On February 19, 1942, President Franklin Roosevelt signed Executive Order 9066 authorizing the placement of Japanese American citizens and Japanese resident aliens in incarceration camps. Nearly 13,000 people lived at Minidoka from 1942-1946.
Today, the camp is undergoing a revitalization. A 1.6 mile walking trail has been contructed with 23 interpretive wayside signs along the trail describing the historic structures, historic landscape, and the people who lived here. A historic barrack building and historic mess hall have been returned to the site as the beginning steps in recreating one of the residential barrack blocks.
The historic root cellar and fire station are undergoing stabilization and rehabilitation. A portion of the historic barbed wire fence has been placed along the North Side Canal and the Honor Roll has been reestablished in the entrance garden.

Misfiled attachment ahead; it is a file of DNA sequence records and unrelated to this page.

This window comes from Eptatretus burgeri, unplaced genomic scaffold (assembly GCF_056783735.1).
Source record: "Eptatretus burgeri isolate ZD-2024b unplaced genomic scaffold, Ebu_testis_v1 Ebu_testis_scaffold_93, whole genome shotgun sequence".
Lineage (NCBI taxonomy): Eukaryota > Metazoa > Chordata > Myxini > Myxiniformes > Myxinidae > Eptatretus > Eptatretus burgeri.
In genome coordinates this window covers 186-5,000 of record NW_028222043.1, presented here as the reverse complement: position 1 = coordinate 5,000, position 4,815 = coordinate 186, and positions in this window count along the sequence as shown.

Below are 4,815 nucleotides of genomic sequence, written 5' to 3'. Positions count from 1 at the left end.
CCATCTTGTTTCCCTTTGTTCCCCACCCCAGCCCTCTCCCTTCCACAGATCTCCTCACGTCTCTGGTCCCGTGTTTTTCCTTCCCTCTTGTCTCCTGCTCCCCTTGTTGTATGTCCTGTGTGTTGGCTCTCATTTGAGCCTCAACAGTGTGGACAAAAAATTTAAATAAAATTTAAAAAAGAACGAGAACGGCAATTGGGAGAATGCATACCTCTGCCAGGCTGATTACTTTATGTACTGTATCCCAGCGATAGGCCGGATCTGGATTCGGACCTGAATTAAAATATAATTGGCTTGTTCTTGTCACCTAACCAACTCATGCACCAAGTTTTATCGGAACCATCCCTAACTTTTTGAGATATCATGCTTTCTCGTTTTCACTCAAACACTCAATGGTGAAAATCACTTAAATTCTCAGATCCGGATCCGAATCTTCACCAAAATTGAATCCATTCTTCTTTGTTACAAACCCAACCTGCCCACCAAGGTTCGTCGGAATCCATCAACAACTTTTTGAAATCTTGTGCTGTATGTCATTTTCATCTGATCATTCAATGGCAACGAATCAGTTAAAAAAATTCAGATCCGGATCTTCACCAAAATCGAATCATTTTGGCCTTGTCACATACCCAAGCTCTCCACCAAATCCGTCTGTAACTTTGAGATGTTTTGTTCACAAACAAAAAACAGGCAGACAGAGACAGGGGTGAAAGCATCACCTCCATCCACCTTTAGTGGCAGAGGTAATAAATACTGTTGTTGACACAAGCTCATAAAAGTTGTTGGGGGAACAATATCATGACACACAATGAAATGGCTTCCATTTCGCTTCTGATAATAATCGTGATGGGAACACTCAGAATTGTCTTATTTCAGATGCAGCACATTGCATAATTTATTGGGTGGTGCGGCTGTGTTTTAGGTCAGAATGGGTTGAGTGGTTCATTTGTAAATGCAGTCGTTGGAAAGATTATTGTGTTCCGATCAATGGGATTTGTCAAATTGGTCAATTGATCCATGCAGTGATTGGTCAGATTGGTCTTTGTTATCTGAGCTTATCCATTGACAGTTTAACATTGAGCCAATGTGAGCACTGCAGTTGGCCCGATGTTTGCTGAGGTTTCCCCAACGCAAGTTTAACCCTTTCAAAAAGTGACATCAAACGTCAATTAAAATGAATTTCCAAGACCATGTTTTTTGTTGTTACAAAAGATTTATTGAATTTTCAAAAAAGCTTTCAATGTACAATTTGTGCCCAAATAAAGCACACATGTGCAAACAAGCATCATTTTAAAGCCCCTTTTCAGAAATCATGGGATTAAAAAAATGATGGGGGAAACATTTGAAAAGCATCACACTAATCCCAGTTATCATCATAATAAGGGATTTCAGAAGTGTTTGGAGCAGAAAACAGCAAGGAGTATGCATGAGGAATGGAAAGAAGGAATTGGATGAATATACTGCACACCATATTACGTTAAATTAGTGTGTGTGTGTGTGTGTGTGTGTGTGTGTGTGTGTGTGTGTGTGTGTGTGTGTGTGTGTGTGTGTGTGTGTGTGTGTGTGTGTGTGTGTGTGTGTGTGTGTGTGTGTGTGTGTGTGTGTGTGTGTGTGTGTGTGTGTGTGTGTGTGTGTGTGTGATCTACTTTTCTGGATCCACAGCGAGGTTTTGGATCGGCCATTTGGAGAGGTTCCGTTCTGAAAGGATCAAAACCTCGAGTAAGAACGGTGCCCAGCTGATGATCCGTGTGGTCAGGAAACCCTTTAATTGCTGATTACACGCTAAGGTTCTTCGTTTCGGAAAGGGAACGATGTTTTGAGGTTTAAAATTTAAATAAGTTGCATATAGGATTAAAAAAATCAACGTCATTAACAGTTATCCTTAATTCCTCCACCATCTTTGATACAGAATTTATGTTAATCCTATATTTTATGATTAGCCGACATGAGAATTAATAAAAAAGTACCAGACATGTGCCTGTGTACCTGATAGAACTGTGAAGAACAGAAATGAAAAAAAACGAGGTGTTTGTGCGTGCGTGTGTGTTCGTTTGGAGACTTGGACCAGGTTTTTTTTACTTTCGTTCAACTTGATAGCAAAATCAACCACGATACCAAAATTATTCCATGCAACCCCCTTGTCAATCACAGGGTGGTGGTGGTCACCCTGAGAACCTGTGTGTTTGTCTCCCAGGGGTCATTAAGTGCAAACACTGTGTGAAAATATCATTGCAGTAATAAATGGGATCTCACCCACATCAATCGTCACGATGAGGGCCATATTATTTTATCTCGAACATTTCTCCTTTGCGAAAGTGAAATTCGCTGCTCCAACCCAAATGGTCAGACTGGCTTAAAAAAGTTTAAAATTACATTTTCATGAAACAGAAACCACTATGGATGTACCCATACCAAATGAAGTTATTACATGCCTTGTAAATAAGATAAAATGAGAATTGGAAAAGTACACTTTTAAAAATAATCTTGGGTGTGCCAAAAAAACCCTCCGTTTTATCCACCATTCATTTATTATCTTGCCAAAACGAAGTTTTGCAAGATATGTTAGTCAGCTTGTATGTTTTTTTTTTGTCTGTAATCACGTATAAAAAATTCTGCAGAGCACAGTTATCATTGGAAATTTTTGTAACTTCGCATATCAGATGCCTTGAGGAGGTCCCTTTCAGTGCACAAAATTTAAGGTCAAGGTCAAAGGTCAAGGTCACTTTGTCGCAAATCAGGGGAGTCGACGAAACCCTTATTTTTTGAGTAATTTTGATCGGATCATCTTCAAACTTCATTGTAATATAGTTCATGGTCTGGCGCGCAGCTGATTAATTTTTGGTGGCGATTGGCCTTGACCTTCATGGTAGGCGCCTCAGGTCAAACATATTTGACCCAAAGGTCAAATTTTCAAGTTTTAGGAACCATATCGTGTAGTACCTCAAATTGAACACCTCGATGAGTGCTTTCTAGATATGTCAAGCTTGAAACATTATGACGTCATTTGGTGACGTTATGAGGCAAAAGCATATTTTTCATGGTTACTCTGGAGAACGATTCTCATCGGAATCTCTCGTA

Interpretive programs include guided tours, a Junior Ranger program, a small exhibit at the Hagerman Fossil Beds NM Visitor Center, and an education curriculum.
The Historic Site does not have visitor facilities at the present time and is managed by Hagerman Fossil Beds National Monument.
South Central Idaho, near Jerome
Interstate 84 at Hwy. 93: go N. on Hwy. 93 5 miles to Eden, turn E. on Hwy. 25 for 9.5 miles to Hunt Rd., E. on Hunt Rd. 2.2 miles